There are all sorts of ways to guard your home from the winter elements. Some are cheap and may even fall in the do-it-yourself category, like adding weather stripping and caulking.

Water condensation on windows during winter

Do you have water condensation on your windows?

Other endeavors, such as swapping out single-pane windows for energy-efficient double panes, or replacing a furnace, are beyond the skill set of most homeowners — and often beyond the balances in many savings accounts as well.

In that case, taking out a home equity loan or line of credit may be the answer. Here’s what you should know before you do.

Take stock

If you know your home needs winterizing, it makes sense to get going on those projects in summer, or sometime before it gets really cold. It’s a lot easier to work a caulking gun when your teeth aren’t chattering or to have your furnace serviced when demand is down.

Adult male contractor taking measurements

Be realistic about your handyman or handy-woman skills! Hiring a contractor could be more cost effective.

What’s on your list? Many utility companies offer free energy audits and tips on improvements you can make so that your home doesn’t lose heat so quickly, saving you money on your heating bill.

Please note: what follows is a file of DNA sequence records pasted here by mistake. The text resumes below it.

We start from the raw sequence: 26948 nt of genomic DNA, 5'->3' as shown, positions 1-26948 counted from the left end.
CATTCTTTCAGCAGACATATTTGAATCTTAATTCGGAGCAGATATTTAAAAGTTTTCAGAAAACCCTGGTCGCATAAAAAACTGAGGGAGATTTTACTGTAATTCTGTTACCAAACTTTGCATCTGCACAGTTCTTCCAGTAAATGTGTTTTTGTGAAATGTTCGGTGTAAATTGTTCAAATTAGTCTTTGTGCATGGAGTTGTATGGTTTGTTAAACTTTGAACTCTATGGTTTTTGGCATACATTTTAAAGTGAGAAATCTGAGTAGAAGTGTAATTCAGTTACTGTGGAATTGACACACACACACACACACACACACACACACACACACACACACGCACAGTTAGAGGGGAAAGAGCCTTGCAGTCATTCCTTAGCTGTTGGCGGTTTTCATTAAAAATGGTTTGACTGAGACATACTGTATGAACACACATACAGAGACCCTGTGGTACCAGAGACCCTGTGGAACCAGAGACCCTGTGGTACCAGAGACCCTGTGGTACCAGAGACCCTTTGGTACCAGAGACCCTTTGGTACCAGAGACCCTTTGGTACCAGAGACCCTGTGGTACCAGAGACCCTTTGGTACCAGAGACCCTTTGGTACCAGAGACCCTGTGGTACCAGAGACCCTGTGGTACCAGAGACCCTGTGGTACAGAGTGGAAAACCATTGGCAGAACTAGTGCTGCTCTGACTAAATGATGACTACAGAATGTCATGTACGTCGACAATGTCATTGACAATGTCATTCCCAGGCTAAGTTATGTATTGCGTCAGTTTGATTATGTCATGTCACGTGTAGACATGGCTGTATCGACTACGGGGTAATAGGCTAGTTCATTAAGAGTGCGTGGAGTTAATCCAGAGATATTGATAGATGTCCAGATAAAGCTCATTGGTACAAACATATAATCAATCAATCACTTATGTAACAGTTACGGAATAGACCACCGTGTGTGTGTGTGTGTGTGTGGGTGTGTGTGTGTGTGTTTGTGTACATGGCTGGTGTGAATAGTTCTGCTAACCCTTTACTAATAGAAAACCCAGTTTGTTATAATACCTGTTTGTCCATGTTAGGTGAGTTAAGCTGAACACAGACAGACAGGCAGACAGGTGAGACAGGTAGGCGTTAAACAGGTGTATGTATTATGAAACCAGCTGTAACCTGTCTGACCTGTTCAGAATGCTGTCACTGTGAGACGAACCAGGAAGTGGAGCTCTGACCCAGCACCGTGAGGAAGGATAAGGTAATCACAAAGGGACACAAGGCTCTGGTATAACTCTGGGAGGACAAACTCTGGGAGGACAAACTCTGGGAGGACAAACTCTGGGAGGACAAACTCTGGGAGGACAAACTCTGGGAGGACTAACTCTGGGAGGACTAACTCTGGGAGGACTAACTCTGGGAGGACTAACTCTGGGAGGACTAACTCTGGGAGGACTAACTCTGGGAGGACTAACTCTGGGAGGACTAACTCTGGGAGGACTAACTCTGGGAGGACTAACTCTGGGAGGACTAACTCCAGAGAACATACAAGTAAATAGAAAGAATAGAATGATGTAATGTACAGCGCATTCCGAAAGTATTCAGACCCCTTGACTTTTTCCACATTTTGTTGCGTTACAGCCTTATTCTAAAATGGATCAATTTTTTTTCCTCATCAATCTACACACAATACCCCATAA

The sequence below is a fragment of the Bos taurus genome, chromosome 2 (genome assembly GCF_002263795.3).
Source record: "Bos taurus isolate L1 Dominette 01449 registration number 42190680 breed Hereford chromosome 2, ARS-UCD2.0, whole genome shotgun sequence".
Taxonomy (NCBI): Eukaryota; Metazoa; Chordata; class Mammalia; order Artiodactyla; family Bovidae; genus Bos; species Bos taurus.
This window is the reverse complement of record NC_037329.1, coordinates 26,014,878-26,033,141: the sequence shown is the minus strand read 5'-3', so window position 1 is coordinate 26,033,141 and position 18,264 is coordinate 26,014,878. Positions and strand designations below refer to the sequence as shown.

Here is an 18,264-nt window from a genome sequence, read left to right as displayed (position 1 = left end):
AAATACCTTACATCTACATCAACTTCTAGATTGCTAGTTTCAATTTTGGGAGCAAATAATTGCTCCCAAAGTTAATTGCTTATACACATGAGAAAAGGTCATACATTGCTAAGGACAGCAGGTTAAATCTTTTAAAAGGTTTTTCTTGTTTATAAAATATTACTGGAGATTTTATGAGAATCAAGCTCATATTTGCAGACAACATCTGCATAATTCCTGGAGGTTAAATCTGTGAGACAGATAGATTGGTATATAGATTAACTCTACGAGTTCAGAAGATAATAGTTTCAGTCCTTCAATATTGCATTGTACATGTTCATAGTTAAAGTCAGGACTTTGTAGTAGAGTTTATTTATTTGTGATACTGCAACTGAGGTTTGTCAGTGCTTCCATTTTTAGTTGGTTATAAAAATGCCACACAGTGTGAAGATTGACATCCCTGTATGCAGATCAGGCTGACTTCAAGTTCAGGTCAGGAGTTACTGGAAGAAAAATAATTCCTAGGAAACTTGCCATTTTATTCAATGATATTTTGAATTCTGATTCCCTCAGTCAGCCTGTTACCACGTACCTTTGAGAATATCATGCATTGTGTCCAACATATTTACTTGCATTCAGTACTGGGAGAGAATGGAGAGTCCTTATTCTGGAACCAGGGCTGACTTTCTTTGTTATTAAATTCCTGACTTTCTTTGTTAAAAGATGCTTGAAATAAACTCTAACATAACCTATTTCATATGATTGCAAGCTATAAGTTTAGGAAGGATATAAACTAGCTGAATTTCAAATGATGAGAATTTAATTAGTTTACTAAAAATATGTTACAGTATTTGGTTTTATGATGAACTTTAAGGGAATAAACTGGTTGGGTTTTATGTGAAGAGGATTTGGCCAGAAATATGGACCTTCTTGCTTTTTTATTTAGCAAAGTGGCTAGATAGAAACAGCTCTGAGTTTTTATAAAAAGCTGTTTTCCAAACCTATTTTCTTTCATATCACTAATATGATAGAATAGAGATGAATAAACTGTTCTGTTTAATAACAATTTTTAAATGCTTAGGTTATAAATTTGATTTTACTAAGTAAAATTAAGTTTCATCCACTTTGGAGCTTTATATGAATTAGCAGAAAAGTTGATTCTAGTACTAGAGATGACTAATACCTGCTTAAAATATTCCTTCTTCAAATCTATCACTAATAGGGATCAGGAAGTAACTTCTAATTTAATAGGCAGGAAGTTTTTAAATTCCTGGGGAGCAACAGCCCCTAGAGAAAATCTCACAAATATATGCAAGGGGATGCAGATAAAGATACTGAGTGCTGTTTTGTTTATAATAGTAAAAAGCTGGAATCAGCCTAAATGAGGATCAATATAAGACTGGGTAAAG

Drafty doors and windows may be something you or a handy friend can handle. For many homeowners, though, installing storm windows or storm doors and adding insulation to an attic — particularly if access is tricky — might start to push the envelope.

Hire a contractor

If you know your heater is reaching the end of its run, or your gas furnace’s flame is burning yellow instead of blue, it’s probably time to hire a contractor.

You can avoid headaches that come from dealing with unscrupulous or second-rate contractors by researching their backgrounds and reputations before seeking bids. Check government websites that compile licensing and business records, as well as consumer-oriented sites such as Angie’s List, your local Better Business Bureau or, if you live in one of the many metro areas it serves, the Consumers’ Checkbook.

It’s usually a good idea to get at least three bids, and to ask for client references.

Decide how to pay for it

If you don’t have enough savings to afford winterizing your home, look into taking out a home equity loan or home equity line of credit. Typically, both loans and HELOCs:

  • Carry lower interest rates, compared with, say, a credit card.
  • Are secured by the equity in your home; this means you can qualify for a bigger loan but also that you are using your home as collateral.